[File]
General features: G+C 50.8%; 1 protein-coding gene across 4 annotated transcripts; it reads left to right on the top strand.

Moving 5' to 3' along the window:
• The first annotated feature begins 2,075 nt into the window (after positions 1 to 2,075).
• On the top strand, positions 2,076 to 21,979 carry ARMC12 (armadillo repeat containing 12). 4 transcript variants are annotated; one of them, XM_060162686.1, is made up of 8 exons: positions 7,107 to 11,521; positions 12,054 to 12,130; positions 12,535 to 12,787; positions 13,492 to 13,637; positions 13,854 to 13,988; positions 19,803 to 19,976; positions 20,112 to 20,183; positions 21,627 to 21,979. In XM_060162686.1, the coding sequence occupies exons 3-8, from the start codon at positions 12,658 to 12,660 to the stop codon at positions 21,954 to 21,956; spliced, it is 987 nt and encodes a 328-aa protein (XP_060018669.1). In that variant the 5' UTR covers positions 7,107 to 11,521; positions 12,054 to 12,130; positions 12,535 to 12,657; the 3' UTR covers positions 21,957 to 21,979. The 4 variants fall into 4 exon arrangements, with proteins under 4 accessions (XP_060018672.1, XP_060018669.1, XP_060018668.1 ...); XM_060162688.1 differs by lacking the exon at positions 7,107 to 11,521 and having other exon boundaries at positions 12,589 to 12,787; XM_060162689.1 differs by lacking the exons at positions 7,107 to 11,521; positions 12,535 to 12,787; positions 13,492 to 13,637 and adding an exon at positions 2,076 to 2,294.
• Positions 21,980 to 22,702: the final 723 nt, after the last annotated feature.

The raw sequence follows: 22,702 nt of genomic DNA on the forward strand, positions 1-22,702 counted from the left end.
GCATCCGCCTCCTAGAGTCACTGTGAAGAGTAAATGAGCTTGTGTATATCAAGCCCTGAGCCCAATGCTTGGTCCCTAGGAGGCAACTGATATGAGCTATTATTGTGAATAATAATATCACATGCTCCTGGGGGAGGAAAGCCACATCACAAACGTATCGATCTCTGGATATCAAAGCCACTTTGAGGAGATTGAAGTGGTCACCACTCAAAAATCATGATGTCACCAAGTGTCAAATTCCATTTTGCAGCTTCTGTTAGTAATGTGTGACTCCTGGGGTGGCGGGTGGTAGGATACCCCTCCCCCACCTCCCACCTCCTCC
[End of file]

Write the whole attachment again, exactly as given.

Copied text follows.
General features: G+C 50.8%; 1 protein-coding gene across 4 annotated transcripts; it reads left to right on the top strand.

Moving 5' to 3' along the window:
• The first annotated feature begins 2,075 nt into the window (after positions 1 to 2,075).
• On the top strand, positions 2,076 to 21,979 carry ARMC12 (armadillo repeat containing 12). 4 transcript variants are annotated; one of them, XM_060162686.1, is made up of 8 exons: positions 7,107 to 11,521; positions 12,054 to 12,130; positions 12,535 to 12,787; positions 13,492 to 13,637; positions 13,854 to 13,988; positions 19,803 to 19,976; positions 20,112 to 20,183; positions 21,627 to 21,979. In XM_060162686.1, the coding sequence occupies exons 3-8, from the start codon at positions 12,658 to 12,660 to the stop codon at positions 21,954 to 21,956; spliced, it is 987 nt and encodes a 328-aa protein (XP_060018669.1). In that variant the 5' UTR covers positions 7,107 to 11,521; positions 12,054 to 12,130; positions 12,535 to 12,657; the 3' UTR covers positions 21,957 to 21,979. The 4 variants fall into 4 exon arrangements, with proteins under 4 accessions (XP_060018672.1, XP_060018669.1, XP_060018668.1 ...); XM_060162688.1 differs by lacking the exon at positions 7,107 to 11,521 and having other exon boundaries at positions 12,589 to 12,787; XM_060162689.1 differs by lacking the exons at positions 7,107 to 11,521; positions 12,535 to 12,787; positions 13,492 to 13,637 and adding an exon at positions 2,076 to 2,294.
• Positions 21,980 to 22,702: the final 723 nt, after the last annotated feature.

The raw sequence follows: 22,702 nt of genomic DNA on the forward strand, positions 1-22,702 counted from the left end.
GCATCCGCCTCCTAGAGTCACTGTGAAGAGTAAATGAGCTTGTGTATATCAAGCCCTGAGCCCAATGCTTGGTCCCTAGGAGGCAACTGATATGAGCTATTATTGTGAATAATAATATCACATGCTCCTGGGGGAGGAAAGCCACATCACAAACGTATCGATCTCTGGATATCAAAGCCACTTTGAGGAGATTGAAGTGGTCACCACTCAAAAATCATGATGTCACCAAGTGTCAAATTCCATTTTGCAGCTTCTGTTAGTAATGTGTGACTCCTGGGGTGGCGGGTGGTAGGATACCCCTCCCCCACCTCCCACCTCCTCC